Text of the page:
You know, I would have thought your comment was intelligent, but you said “bare” with me. Really? Do you want me to get naked with you? Is your comment just a big complicated come-on?

        Make sure you know what words to use if you’re trying to sound smart or you will fail.

    • miok says:

      you must be drunk too…again

    • emmy says:

      You seem a bit “tipsy”.

    • Bolter says:

      Yeah, Tracey is right, but there is even more. I counted the squares across the top of my screen I got 1366 squares, and going down there is 766. My screen even says there is that many “pixels”, whatever that means. I have lost count at 1,049,088. Genius Tracey, the answer is 40.

    • Dave says:

      Tracy, what kind of hallucinogenic drugs are you using? 42 squares. You think inside the box outside of the square. Then you can see all the cubes. Since they all have lines in them then, the last 2 have lines inside them.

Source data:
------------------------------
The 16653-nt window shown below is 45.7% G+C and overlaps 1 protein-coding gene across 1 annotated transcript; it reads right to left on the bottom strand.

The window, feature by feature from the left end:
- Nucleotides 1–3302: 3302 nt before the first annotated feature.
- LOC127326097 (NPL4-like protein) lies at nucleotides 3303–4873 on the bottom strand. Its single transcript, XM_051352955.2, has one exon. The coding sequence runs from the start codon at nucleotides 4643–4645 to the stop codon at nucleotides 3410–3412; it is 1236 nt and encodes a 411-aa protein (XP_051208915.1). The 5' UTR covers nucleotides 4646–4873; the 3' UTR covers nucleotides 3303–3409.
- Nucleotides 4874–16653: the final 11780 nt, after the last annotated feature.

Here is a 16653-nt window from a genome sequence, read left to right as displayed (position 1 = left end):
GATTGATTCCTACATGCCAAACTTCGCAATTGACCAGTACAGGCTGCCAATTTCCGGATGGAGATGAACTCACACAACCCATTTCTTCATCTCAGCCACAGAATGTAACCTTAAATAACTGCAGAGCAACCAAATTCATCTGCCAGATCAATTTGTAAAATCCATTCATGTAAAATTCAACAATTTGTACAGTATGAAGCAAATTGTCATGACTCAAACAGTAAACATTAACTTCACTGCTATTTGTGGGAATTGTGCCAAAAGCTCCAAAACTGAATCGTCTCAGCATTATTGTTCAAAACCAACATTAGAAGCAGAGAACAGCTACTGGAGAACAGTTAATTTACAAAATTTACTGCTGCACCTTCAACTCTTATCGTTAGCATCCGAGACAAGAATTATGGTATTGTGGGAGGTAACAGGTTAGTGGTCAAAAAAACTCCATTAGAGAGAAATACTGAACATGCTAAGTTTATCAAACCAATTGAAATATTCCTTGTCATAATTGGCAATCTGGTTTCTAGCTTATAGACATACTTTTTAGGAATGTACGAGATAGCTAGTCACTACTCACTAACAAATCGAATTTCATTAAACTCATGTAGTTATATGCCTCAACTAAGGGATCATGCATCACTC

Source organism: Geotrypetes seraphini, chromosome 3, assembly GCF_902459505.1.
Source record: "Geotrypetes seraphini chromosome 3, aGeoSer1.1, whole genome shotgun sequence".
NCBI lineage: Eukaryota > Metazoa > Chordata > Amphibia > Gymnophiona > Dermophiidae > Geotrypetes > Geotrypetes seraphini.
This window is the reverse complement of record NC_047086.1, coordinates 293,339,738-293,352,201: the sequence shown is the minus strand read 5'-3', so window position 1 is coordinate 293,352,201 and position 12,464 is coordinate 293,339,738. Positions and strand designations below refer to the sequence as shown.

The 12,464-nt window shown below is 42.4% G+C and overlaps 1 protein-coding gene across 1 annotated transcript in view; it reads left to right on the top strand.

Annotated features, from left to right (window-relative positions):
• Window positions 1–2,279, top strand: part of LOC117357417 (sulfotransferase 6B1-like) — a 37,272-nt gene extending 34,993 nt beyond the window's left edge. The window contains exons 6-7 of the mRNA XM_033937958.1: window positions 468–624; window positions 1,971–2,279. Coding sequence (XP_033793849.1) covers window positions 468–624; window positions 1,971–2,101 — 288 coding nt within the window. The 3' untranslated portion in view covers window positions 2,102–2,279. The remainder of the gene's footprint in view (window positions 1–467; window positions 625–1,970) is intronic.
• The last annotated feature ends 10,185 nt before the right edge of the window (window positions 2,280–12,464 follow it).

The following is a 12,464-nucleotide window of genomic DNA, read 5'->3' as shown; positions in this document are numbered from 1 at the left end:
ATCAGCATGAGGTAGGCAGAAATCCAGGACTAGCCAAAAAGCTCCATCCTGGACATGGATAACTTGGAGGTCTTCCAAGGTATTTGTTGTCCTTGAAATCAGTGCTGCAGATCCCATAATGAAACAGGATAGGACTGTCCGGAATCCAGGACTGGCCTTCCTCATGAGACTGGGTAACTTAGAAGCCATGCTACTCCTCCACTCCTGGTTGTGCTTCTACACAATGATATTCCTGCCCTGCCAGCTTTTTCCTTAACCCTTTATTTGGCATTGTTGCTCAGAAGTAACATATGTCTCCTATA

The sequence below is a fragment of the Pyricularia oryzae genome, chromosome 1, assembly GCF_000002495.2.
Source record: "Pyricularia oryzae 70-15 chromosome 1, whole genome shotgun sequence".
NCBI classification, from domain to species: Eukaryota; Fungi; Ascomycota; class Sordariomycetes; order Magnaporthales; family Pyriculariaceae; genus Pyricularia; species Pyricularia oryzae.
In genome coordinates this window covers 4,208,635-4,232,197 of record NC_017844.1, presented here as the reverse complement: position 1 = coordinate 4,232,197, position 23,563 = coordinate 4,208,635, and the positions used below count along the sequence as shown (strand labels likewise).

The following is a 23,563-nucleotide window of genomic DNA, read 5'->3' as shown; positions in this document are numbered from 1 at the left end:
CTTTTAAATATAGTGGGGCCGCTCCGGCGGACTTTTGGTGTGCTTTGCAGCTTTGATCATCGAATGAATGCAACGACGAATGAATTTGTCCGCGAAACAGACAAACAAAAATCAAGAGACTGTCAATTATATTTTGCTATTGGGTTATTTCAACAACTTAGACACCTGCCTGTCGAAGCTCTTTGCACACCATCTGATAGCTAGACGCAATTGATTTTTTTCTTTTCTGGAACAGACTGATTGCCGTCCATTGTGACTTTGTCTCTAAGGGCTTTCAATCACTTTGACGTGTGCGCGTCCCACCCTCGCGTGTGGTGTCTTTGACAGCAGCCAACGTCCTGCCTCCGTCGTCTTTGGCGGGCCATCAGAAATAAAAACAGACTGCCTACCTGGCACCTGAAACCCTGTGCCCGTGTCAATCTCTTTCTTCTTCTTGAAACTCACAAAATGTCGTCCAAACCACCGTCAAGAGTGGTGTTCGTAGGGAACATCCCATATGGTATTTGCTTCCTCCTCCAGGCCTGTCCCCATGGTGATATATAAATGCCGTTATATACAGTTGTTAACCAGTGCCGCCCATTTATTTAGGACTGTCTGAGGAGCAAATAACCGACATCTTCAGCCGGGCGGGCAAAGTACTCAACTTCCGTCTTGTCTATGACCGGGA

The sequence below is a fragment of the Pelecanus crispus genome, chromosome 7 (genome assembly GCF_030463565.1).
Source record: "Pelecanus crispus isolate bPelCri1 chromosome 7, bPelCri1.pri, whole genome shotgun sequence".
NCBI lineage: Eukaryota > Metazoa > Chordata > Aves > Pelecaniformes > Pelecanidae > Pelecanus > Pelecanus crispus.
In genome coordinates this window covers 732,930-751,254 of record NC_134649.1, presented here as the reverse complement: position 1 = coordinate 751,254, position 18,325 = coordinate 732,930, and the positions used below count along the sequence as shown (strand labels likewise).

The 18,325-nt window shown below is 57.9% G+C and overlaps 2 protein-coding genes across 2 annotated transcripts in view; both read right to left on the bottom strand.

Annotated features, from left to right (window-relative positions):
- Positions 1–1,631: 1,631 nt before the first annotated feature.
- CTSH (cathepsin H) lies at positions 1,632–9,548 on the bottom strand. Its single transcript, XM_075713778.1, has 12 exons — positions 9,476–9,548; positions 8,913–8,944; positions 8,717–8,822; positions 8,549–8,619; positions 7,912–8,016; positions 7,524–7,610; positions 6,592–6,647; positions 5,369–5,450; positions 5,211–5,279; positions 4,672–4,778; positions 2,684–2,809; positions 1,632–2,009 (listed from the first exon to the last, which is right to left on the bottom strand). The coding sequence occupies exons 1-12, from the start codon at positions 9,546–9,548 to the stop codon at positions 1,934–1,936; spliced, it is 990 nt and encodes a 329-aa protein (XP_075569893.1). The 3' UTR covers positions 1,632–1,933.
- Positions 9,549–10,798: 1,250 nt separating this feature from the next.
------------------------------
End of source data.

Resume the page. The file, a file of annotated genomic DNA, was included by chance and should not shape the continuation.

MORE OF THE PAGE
3. kimmy says:

    looks like there might be some artifacting in that image, but all you should be counting is the black outlined boxes, not any kind of anti-aliasing or negative image when you flip your screen to different angles. 40 makes sense to me.

  4. dennis says:

    i see a total of 43…the extras i see are at #17, #18 and #31

  5. Trevor K. says:

    I call bullshit… There is, arguably, 80, not 40. The reasoning for my argument is set theory; Yes, there is 8 .5x.5 squares, yes there is 18 1×1 squares, yes there are 9 2×2 squares, and 4 3×3 squares, and 1 4×4 square, however there is also negative space which is in the shape of a square as well, this would instantly double the count. Why exclude one from being counted, and allow the other?